Cape Town — South African comedian, Alfred Adriaan, has sent a message to President Cyril Ramaphosa to listen to the pleas of every day South Africans and take action against the cost of living crisis.
Adriaan is a highly successful comedian who has gained a great following for his brilliant local comedy style, recently took to his social media and highlighted how many South Africans are struggling badly to make ends meet on a monthly basis.
Usually, Adriaan’s demeanour on his social media page is light-hearted and upbeat, often making jokes with his wife, Natalie. However, his latest video was a passionate rant about the struggles many South Africans face, and he used his own situation has an example.
“Dear Mr President, Mr Ramaphosa, with all the respect I can muster in my heart I need to tell you something. We are struggling. Every time, this time of the month, my wife and I, we have a discussion about what needs to be paid. Now, mind you, me and my wife have worked really hard not to have any credit card debt or short term loan debt. And we have no car debt. We paid those things off.” he said.
Adriaan continued by saying that he, as a working class person in a two-income household, still feels the financial burden of living in South Africa. He also highlighted some of the issues with government schools and hospitals.
“I should be doing fairly well, but I’m not. I’m not, because life has become so unbearably heavy and expensive. My child goes to a private school because the public schools in the area are just not up to scratch and I want him to have opportunities and options in life. I have a second child. He’s a baby of three-months-old. My wife buys things. She’s got a business where she sells clothing, second-hand clothing, for the lack of a better word. She likes to call it pre-loved things. So we get pre-loved prams. My wife goes out and buys second-hand stuff wherever she can,” he said.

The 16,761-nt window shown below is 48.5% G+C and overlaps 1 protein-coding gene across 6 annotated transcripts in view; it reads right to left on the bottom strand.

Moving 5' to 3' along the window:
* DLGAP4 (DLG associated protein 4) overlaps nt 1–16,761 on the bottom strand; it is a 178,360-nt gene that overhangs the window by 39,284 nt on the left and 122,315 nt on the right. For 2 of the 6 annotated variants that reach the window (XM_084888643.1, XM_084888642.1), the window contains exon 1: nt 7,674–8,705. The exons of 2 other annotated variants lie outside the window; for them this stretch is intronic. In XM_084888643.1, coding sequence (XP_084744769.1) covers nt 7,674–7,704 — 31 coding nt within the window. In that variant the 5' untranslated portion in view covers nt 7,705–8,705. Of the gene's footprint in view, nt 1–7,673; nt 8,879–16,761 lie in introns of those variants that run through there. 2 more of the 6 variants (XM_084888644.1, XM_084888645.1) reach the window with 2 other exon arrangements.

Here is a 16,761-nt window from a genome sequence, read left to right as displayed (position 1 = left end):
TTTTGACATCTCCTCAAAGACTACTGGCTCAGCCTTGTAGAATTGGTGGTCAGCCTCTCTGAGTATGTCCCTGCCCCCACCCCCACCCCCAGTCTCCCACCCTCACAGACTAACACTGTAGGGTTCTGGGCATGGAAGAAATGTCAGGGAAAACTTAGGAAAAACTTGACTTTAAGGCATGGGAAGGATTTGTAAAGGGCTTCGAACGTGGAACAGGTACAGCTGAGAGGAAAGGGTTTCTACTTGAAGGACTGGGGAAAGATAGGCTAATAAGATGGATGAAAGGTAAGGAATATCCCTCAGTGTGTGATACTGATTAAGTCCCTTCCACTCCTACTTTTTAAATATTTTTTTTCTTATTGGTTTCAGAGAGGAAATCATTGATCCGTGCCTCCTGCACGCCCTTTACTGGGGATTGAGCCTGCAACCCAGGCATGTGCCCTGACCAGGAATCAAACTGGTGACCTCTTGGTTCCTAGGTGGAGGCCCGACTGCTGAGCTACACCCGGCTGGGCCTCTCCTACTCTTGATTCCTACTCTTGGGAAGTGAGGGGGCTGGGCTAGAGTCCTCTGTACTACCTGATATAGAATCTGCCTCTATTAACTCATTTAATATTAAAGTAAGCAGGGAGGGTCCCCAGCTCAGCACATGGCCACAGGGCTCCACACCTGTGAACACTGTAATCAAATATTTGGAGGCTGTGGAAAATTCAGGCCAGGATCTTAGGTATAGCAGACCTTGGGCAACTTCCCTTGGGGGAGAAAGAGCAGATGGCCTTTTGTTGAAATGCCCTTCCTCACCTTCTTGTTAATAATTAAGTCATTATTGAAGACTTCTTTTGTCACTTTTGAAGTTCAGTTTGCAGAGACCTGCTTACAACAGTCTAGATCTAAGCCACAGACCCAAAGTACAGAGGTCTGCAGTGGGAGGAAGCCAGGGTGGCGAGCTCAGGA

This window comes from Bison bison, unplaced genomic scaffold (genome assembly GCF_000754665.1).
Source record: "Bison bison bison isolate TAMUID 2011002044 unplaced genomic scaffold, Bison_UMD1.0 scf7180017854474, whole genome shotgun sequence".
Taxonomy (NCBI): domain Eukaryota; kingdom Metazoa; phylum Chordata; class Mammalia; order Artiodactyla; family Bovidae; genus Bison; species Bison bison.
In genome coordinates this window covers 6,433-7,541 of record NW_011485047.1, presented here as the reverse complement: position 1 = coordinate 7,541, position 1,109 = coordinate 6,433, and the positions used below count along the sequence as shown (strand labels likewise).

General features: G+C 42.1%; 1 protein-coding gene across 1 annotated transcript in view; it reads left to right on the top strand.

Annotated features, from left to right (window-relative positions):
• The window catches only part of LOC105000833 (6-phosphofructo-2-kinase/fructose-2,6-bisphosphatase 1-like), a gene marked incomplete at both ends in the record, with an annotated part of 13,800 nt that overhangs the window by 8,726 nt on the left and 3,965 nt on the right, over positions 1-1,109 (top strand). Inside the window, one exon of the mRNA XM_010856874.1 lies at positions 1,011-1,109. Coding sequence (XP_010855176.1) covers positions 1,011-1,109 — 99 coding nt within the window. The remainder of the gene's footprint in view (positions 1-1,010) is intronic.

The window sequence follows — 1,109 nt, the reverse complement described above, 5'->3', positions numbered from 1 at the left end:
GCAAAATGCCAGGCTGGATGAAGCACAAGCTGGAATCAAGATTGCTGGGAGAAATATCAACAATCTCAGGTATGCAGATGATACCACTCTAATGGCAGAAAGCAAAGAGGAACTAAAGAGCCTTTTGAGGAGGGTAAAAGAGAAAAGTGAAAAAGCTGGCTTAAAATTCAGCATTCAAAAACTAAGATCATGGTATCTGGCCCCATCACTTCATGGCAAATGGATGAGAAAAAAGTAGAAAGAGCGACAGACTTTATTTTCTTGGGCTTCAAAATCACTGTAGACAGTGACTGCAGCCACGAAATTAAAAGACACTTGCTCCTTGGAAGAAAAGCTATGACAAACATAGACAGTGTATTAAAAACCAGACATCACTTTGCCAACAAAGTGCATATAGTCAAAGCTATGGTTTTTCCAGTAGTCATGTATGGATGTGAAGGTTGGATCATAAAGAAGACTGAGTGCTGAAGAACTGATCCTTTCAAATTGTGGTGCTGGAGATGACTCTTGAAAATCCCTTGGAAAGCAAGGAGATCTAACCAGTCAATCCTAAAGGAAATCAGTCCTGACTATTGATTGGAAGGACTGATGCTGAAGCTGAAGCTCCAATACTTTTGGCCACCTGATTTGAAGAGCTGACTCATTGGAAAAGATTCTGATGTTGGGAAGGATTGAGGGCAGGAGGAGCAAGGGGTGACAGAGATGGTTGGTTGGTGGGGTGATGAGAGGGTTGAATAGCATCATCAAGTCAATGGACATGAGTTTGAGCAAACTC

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But despite them earning a “good salary”, at the end of each month he says he is “panic stricken”.
“I’m a working class South African struggling and worried about what would happen if I didn’t make an income? If I cracked an ankle, if I couldn’t work, God forbid, I was in hospital.”
“By the way, our biggest expense is on medical aid because we can’t go to government hospitals. Because the truth is, I’ve lost family members in there, who went in for one thing and died of something completely unrelated. Every day South Africans always say it tough right now, it’s tough right now. But we really need your help.”
He also pleaded for Ramaphosa to “come to the party” for people who are struggling.
“We need you to come to the party for us. We are struggling, man. Working class people. We are panicking because every month we barely go, we can barely make these bills. I have no debt. I’ve got a moderately sized house compared to my friend circle. I don’t know how my friends do it with bigger houses and bigger bonds.
Adriaan said that when the president makes his State of the Nation address or when national budgets are being decided, it must take into consideration how ordinary people are struggling.
“South Africans are having a terrible time and if we as the working class are struggling, what about the people that aren’t making any money? What’s going on there? I don’t know. Our expenses on food and petrol have gone through the roof. I don’t know if you really know what’s happening with us,” he said.
Compiled by Matthew Petersen